Check the pressure settings of your CPAP

If you feel that your CPAP device’s air pressure is not adequate (too low or too high), talk to your doctor or sleep physician about changing the pressure. Confirm with your CPAP provider that the device is set correctly according to your doctor’s prescription. Occasionally, errors may occur, and your CPAP device may not be set correctly.

Check your mask

Find out if you are using the wrong mask. For example, a nose mask is not the best choice if you are a mouth breather. Your mask may not be the best style or size for your face. If the straps are too tight or the mask leaks frequently, you should choose another mask.

Make sure you know how to fit your mask properly and how to adjust it to get the best seal. Once you have chosen the best mask style and size for your face, you will need to adjust it properly before going to bed. Turn on your device and place the mask on your face with loose straps. Lie down in the same position you usually sleep with your head on the pillow. Then slowly pull on the straps until you achieve a good seal. If there is a double cushion in your mask, it must be put on.

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Once you have fitted and put on the mask, gently pull the mask away from your face to “put it on” and allow the double cushion to inflate correctly. Gently place the mask back on your face. You should be able to tell by how it feels whether it provides a comfortable seal.

Obtain expiratory pressure relief

Most CPAP devices today have expiratory pressure relief. They can be called BIFLEX or AFLEX, depending on the brand of the device. This feature automatically reduces the air pressure when exhaled and could help to reduce or eliminate aerophagy. Check with your CPAP provider to see if this feature is enabled on your device. You must control this feature manually, so be sure to ask how to use it.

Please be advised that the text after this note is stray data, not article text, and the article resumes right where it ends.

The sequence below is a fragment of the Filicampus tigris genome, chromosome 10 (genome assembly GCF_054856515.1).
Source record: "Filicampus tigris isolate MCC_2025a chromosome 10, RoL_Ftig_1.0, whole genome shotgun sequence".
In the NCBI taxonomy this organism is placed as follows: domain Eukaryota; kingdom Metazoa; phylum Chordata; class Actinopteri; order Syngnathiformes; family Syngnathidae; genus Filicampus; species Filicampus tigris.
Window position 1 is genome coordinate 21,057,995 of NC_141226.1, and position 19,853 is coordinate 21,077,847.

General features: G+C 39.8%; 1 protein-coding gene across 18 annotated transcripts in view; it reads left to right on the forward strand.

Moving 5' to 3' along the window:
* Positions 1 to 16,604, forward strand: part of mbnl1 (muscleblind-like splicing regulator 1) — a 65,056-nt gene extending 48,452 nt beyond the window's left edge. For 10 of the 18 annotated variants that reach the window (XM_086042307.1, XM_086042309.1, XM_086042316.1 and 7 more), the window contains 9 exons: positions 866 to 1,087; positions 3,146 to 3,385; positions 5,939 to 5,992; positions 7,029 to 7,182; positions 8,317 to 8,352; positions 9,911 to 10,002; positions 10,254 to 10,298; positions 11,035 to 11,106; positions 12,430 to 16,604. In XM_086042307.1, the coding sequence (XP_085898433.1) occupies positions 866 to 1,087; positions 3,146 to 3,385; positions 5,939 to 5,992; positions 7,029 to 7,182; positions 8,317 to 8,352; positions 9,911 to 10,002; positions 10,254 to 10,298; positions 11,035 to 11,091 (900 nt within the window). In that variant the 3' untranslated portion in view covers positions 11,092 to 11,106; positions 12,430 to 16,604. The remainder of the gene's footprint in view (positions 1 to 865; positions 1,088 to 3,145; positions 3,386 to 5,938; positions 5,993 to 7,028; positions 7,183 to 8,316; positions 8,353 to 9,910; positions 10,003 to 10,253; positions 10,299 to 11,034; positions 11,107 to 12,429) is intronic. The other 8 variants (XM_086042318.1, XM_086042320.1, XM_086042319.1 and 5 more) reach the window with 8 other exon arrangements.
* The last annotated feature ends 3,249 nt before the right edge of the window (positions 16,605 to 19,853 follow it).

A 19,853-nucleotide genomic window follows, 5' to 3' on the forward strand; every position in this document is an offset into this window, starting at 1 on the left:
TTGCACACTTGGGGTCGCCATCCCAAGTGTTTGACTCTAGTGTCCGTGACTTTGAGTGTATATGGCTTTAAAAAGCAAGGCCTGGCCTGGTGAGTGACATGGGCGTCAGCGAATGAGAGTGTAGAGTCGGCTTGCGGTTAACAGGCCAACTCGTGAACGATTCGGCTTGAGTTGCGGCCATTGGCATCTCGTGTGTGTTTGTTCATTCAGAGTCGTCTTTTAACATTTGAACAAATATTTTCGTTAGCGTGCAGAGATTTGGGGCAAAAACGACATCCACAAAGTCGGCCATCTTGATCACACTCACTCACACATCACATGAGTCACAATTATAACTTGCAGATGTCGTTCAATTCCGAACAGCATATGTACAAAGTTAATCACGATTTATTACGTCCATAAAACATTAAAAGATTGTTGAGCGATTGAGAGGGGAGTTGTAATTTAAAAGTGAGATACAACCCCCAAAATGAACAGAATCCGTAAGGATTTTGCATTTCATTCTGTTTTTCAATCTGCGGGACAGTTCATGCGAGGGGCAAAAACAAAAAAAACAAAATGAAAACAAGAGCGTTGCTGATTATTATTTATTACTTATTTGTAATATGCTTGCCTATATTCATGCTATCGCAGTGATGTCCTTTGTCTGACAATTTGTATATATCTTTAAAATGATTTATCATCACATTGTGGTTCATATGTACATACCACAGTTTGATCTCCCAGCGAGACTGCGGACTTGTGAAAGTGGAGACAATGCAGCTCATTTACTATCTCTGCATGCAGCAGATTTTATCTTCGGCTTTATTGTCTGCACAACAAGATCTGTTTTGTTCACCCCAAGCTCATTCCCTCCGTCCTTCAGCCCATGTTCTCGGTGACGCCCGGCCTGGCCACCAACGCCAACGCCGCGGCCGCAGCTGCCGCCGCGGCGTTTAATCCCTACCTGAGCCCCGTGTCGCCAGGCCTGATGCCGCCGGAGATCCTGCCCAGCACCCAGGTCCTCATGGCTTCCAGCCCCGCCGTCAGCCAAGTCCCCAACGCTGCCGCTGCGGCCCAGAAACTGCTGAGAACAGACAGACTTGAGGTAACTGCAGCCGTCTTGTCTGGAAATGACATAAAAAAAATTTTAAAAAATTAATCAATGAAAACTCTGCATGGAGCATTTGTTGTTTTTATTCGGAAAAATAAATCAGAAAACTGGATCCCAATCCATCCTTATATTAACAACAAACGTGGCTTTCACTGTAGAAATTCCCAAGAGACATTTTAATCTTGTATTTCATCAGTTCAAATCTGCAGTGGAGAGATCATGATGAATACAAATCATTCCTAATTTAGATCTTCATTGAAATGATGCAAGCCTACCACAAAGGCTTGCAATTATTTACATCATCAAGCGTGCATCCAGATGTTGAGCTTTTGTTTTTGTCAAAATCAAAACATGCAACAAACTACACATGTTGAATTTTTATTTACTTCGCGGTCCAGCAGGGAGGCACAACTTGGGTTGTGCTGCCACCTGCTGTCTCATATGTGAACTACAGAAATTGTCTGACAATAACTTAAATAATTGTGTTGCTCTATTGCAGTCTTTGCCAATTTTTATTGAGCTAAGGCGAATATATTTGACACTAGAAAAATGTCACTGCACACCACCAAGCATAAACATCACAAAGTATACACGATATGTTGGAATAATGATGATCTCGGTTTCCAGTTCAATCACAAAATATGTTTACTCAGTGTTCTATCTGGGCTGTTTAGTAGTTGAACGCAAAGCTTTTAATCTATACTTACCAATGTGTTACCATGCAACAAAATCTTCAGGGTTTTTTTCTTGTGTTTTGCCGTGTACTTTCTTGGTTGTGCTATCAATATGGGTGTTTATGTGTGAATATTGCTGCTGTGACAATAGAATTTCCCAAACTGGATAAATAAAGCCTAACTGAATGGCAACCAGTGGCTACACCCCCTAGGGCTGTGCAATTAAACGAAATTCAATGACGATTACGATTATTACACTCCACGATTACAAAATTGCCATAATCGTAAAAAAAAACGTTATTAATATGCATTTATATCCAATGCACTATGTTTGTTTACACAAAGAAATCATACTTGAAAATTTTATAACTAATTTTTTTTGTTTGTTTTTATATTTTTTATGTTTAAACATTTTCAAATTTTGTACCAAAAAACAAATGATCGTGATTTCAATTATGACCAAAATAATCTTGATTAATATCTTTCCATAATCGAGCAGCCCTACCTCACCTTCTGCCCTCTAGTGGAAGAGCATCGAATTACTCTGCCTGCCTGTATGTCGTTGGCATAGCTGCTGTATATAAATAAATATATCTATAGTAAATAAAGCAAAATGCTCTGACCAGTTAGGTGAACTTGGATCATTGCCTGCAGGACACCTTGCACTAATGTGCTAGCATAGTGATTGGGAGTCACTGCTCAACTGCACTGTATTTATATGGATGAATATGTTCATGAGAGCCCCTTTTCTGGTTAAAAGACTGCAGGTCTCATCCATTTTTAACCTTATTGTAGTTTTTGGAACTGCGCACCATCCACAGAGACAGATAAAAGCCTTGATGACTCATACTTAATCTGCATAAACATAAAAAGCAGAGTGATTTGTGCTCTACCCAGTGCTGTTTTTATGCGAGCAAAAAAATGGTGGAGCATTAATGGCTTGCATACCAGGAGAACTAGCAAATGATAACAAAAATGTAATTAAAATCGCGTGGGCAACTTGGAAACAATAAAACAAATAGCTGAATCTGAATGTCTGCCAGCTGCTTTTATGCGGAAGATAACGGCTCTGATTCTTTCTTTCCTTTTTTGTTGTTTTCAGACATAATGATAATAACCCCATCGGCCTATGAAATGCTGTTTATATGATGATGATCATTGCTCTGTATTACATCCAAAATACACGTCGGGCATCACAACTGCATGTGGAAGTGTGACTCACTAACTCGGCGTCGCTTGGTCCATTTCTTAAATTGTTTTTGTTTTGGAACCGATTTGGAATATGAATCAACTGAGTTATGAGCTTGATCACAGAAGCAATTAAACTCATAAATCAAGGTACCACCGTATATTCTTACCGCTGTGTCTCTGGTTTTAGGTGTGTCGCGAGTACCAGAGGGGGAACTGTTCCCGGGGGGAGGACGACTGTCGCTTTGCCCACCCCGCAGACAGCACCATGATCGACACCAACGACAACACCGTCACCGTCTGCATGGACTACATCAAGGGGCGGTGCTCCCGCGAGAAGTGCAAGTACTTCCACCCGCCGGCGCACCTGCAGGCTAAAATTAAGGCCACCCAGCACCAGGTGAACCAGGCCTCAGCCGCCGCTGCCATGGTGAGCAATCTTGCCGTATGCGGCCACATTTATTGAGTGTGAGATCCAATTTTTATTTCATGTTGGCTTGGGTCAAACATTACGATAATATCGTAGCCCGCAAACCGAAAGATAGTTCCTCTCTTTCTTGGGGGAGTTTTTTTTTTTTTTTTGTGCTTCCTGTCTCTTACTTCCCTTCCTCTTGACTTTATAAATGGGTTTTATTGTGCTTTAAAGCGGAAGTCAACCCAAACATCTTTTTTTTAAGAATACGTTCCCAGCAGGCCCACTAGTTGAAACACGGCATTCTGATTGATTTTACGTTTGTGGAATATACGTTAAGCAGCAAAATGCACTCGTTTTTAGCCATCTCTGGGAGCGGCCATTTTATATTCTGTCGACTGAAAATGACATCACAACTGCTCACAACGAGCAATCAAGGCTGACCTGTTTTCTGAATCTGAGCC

Try a BiPAP machine

Bi-level devices with positive airway pressure or BiPAP devices can help alleviate air swallowing symptoms because the BiPAP device’s bi-level delivery system means that less air is “pumped in” during exhalation, making it less likely that air will enter the esophagus rather than the trachea.

Try an APAP device

Automatic positive pressure ventilators (APAP devices) are connected to a non-invasive mask that is connected to a pressure generator that supplies air pressure.

It automatically adjusts to compensate for light or heavy breathing, rolling over while sleeping and more. The APAP device precisely delivers the pressure needed to prevent the airway from collapsing during sleep and can, therefore, help avoid swallowing of air.

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Keep in mind that CPAP machines share similarities, but also vary technologically. Not everyone requires the most advanced device machine! Consult with your doctor or CPAP supplier to find the machine with the best value that suits your needs.

Adjust your sleeping position

Like with snoring, your sleeping position is another crucial factor. If you sleep on your back, try sleeping at an incline. This position prevents a “kink” in your esophagus, which can cause air flowing easily into your stomach.

Also, it may be helpful to sleep with the head at an angle of about 30 degrees to 40 degrees up. This can be achieved by sleeping on a wedge pillow. The wedge can be placed on or under the mattress, depending on the design. You should also make sure that a stack of cushions does not simply move your head forward. Your head, neck, shoulders, and upper body must be fully supported in a neutral position.

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Some people opt for an adjustable bed, but this can be expensive and often costs thousands of dollars. Another option would be to lift the bed as a whole. You can use books (e.g., old telephone books) or even cinder blocks to support both feet at the head end of the bed. This keeps the entire bed in a slightly sloping position. Usually, this is well tolerated by a bed partner, and there is little risk of slipping out of bed at the right angle.

Final thought

As you can see, the reasons why CPAP can cause gas or stomach bloating if you are a CPAP patient can differ. Many people do not feel comfortable talking about it. However, keep in mind that this side effect of CPAP use is not only very common, it is also an important issue that should be discussed, and with appropriate changes in therapy, it can be corrected.